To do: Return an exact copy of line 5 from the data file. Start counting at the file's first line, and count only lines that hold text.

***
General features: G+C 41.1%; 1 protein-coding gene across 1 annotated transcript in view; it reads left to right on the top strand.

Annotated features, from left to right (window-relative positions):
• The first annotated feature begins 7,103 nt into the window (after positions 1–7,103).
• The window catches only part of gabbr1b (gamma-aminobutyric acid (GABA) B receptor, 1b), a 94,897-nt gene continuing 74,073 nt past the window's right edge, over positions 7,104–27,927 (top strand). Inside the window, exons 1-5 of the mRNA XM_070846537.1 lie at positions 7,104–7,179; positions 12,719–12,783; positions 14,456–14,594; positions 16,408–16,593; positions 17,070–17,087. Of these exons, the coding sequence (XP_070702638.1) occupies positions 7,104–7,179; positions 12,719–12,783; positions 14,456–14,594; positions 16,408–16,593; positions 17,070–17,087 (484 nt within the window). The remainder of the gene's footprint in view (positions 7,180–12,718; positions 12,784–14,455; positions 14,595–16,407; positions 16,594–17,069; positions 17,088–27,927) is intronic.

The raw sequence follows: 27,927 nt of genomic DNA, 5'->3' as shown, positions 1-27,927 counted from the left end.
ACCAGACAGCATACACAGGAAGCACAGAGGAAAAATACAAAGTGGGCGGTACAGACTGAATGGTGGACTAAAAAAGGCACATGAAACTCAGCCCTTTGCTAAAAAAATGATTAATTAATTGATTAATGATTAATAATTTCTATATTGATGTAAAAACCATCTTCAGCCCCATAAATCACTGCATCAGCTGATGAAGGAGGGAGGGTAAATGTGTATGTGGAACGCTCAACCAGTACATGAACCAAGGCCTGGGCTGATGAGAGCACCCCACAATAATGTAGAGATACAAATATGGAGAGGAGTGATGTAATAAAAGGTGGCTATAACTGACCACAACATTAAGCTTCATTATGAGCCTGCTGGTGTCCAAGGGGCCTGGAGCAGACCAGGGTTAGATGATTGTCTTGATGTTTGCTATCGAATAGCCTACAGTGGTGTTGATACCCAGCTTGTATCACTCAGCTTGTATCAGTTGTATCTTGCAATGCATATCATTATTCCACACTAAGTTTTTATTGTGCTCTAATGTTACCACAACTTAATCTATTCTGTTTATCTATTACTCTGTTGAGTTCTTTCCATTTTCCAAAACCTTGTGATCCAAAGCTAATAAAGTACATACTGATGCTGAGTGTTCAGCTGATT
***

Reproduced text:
The raw sequence follows: 27,927 nt of genomic DNA, 5'->3' as shown, positions 1-27,927 counted from the left end.